Mr Knox and Mr Reid have both worked in various management and commercialisation roles with medical device companies such as Cochlear and Medtronic. They set up uHealth at the start of last year to put together a portfolio of existing technologies from here and overseas, but also to partner with product developers to bring devices to market.
The company has partnerships with an industrial design company called Katapult Design and device engineering firm Procept Engineering, both based in Australia.
Since then, Mr Knox said the company had built some new arms to the business.
“We have a very heavy focus on the digital consumer healthcare side and what we are trying to is both source and developed leading medical devices that can be used by consumers for the management of chronic disease.
“Unlike some of the other 'digital health' areas that focus on wellness and fitness tracking and that kind of stuff, we are much more focused on validated and regulated medical devices.”
In addition to LUMOback and the WiTouch Pro – which both came out of Mr Reid's background of spinal implant technology – probably the most well-known technology they are distributing is the AirSonea, a beautifully designed and TGA-approved wheeze monitor that also comes with an app that helps track symptoms, triggers, peak flow measurements and medication usage.
The device itself is held against the throat to record levels of wheeze, with the measurements sent through the AsthmaSense app to the AsthmaSense Cloud, where measurements and progress are recorded and can be shared with healthcare providers.
The recent agreement with AliveCor for its device, which was partially designed and engineered in Australia, involves a distribution partnership to sell the device to consumers and to clinicians more easily.
The results of studies by Professor Freedman and his team from the University of Sydney and Concord Clinical School, including PhD work by Nicole Lowres using the device in the community pharmacy and general practice settings, raised a lot of interest when it was published last year.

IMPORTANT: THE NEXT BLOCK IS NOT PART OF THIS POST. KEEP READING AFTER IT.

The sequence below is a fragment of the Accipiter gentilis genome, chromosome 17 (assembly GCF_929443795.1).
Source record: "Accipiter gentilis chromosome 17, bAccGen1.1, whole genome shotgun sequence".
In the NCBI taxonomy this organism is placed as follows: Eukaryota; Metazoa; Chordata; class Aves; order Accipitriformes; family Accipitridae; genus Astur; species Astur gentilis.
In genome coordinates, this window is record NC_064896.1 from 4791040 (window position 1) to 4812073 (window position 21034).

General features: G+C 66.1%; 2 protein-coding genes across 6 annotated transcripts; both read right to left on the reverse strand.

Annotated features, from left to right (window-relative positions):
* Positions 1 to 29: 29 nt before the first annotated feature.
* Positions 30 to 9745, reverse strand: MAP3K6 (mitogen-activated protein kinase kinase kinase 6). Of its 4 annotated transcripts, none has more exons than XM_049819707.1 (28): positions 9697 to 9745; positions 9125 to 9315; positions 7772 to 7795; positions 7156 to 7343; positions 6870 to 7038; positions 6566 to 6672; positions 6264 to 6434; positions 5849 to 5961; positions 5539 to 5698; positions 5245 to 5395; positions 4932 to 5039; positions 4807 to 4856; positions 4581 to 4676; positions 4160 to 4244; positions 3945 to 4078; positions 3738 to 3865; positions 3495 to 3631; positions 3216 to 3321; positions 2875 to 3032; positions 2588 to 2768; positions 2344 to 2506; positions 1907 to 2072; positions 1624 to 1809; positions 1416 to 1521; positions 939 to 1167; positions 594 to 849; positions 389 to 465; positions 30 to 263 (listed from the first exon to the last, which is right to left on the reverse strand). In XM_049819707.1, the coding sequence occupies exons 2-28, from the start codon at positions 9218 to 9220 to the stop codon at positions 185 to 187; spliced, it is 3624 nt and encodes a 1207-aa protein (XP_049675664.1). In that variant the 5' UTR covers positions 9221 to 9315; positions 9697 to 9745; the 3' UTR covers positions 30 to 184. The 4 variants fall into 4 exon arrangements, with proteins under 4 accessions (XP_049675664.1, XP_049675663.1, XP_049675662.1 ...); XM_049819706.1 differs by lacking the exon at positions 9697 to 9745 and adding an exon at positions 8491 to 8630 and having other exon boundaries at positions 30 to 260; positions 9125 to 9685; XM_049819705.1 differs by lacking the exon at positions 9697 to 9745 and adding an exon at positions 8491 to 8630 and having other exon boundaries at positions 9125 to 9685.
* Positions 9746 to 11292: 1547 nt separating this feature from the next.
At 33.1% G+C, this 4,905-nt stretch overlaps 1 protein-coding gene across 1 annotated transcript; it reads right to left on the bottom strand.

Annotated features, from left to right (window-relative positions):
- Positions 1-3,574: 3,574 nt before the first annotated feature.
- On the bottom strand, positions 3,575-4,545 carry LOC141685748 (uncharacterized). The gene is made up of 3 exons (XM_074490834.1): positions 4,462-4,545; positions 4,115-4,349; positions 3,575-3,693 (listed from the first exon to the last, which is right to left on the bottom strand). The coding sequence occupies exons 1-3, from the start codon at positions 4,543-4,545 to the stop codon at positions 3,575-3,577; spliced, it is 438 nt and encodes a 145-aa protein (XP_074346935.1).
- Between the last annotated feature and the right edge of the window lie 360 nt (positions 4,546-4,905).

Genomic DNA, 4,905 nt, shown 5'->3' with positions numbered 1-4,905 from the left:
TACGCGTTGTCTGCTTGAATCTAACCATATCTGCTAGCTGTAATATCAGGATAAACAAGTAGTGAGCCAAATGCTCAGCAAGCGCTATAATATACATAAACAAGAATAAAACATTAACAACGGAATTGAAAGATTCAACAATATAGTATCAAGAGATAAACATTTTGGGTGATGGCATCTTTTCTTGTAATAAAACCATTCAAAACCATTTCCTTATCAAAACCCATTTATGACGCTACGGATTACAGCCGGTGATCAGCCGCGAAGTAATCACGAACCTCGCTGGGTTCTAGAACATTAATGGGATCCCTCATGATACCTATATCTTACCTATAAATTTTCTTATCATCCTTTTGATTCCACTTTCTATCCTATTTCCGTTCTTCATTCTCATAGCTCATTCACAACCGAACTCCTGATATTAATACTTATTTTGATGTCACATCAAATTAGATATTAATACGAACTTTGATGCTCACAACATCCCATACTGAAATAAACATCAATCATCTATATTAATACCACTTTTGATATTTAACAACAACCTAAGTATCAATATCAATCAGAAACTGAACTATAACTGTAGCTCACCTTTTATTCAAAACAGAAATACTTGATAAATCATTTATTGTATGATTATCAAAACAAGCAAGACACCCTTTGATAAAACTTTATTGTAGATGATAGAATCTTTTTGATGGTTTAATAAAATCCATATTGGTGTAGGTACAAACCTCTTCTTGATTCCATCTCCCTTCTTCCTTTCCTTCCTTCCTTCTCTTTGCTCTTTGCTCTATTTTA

AliveCor's electrodes are rested on the fingers of each hand, with the AliveECG app sensing skin contact on the sensors. The app can be set to take 30-second or continuous rhythm strips, which are then stored in the app and sent to a secure server that can automatically analyse the reading.
Professor Freedman's team found that the website's automatic prediction was able to correctly diagnose atrial fibrillation 97 per cent of the time.
In addition to AliveCor is the endoscope-i, which Mr Knox said is basically an adaptor for any type of endoscope that is linked to the iPhone.
“The software in the iPhone and the apps lets you store, manage and transfer images and videos from the endoscope,” he said. “Anyone can use it but we are initially going to ear, nose and throat surgeons who have a particular type of rigid endoscope and want to use data to transfer information through to patients.
“The other interesting application for it is in smartphone intubation. That is going to be the next thing that we're going to be focusing on. They can actually use this for endoscopic intubation, so they can transfer the pictures that they are getting on the scope through the iPhone onto a TV screen within the operating theatre. And all for $200.”
The Dario smart glucose system is still going through the TGA process at the moment but Mr Knox hopes it will be approved soon. Developed by Israeli company LabStyle Innovations, the device includes strips, a lancing device and a smartphone-paired glucose meter.
It connects with a cloud-based diabetes management platform that can be accessed by the user, their carers and their healthcare professionals.
“It has a little attachment that plugs into the headphone jack of your smartphone and through the software application it also has the ability to track symptoms, your insulin, your diet and your calorie intake – all of the information that diabetics are looking for,” Mr Knox said.
“With this software, you can manage your chronic disease on your phone and you can also check your blood glucose using the meter that you plug into the smartphone. We are pretty excited about that one and it is taking up a lot of our time in planning the launch and looking at where we can integrate that into pharmacies.”
Beyond the digital consumer sphere, uHealth has also partnered with UK firm Sensium Healthcare to distribute the SensiumVitals system, developed by Imperial College London biomedical engineer Chris Toumazou, which consists of a wireless technology designed to monitor the vital signs of patients on general wards.
It uses single-use, disposable patches that take readings every two minutes and can automatically send alerts through to the nurses' station or the hospital IT system.
“Instead of nurses doing rounds every four to six hours to take the vital signs, this will take the vital signs every two minutes,” he said. “If there are any alerts or parameters that the vitals are going above or below, it can then send an alert by text message, email or to a paging system. You can catch the deteriorating patient earlier.”
The Dario device should be available in June or July, and interested parties can sign up to Medee now.
Posted in Australian eHealth